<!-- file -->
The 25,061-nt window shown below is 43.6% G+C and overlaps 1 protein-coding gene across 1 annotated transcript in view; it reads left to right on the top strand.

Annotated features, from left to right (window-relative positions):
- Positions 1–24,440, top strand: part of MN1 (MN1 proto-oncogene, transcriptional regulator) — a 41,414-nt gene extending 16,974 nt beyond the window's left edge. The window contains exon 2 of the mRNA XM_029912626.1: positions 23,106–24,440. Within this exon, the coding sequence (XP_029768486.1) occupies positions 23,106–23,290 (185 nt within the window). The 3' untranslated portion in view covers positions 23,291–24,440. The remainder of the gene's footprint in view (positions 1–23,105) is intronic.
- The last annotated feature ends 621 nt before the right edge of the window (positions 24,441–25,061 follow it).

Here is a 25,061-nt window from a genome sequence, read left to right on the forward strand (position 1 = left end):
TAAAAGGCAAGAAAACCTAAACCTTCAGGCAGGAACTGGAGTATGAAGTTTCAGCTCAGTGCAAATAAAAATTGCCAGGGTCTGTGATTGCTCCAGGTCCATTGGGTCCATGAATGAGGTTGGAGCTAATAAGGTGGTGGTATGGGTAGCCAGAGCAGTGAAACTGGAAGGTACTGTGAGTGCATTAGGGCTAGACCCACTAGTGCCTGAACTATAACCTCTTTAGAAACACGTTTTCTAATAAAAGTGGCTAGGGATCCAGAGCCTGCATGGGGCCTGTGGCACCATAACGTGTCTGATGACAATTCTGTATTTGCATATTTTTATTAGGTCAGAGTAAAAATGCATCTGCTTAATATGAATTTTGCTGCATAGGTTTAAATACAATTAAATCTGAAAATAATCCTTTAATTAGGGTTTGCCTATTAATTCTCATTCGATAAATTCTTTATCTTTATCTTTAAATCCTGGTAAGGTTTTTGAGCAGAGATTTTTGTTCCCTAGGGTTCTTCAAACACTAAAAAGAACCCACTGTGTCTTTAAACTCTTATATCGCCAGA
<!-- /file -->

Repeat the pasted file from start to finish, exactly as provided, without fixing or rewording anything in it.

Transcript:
The 25,061-nt window shown below is 43.6% G+C and overlaps 1 protein-coding gene across 1 annotated transcript in view; it reads left to right on the top strand.

Annotated features, from left to right (window-relative positions):
- Positions 1–24,440, top strand: part of MN1 (MN1 proto-oncogene, transcriptional regulator) — a 41,414-nt gene extending 16,974 nt beyond the window's left edge. The window contains exon 2 of the mRNA XM_029912626.1: positions 23,106–24,440. Within this exon, the coding sequence (XP_029768486.1) occupies positions 23,106–23,290 (185 nt within the window). The 3' untranslated portion in view covers positions 23,291–24,440. The remainder of the gene's footprint in view (positions 1–23,105) is intronic.
- The last annotated feature ends 621 nt before the right edge of the window (positions 24,441–25,061 follow it).

Here is a 25,061-nt window from a genome sequence, read left to right on the forward strand (position 1 = left end):
TAAAAGGCAAGAAAACCTAAACCTTCAGGCAGGAACTGGAGTATGAAGTTTCAGCTCAGTGCAAATAAAAATTGCCAGGGTCTGTGATTGCTCCAGGTCCATTGGGTCCATGAATGAGGTTGGAGCTAATAAGGTGGTGGTATGGGTAGCCAGAGCAGTGAAACTGGAAGGTACTGTGAGTGCATTAGGGCTAGACCCACTAGTGCCTGAACTATAACCTCTTTAGAAACACGTTTTCTAATAAAAGTGGCTAGGGATCCAGAGCCTGCATGGGGCCTGTGGCACCATAACGTGTCTGATGACAATTCTGTATTTGCATATTTTTATTAGGTCAGAGTAAAAATGCATCTGCTTAATATGAATTTTGCTGCATAGGTTTAAATACAATTAAATCTGAAAATAATCCTTTAATTAGGGTTTGCCTATTAATTCTCATTCGATAAATTCTTTATCTTTATCTTTAAATCCTGGTAAGGTTTTTGAGCAGAGATTTTTGTTCCCTAGGGTTCTTCAAACACTAAAAAGAACCCACTGTGTCTTTAAACTCTTATATCGCCAGA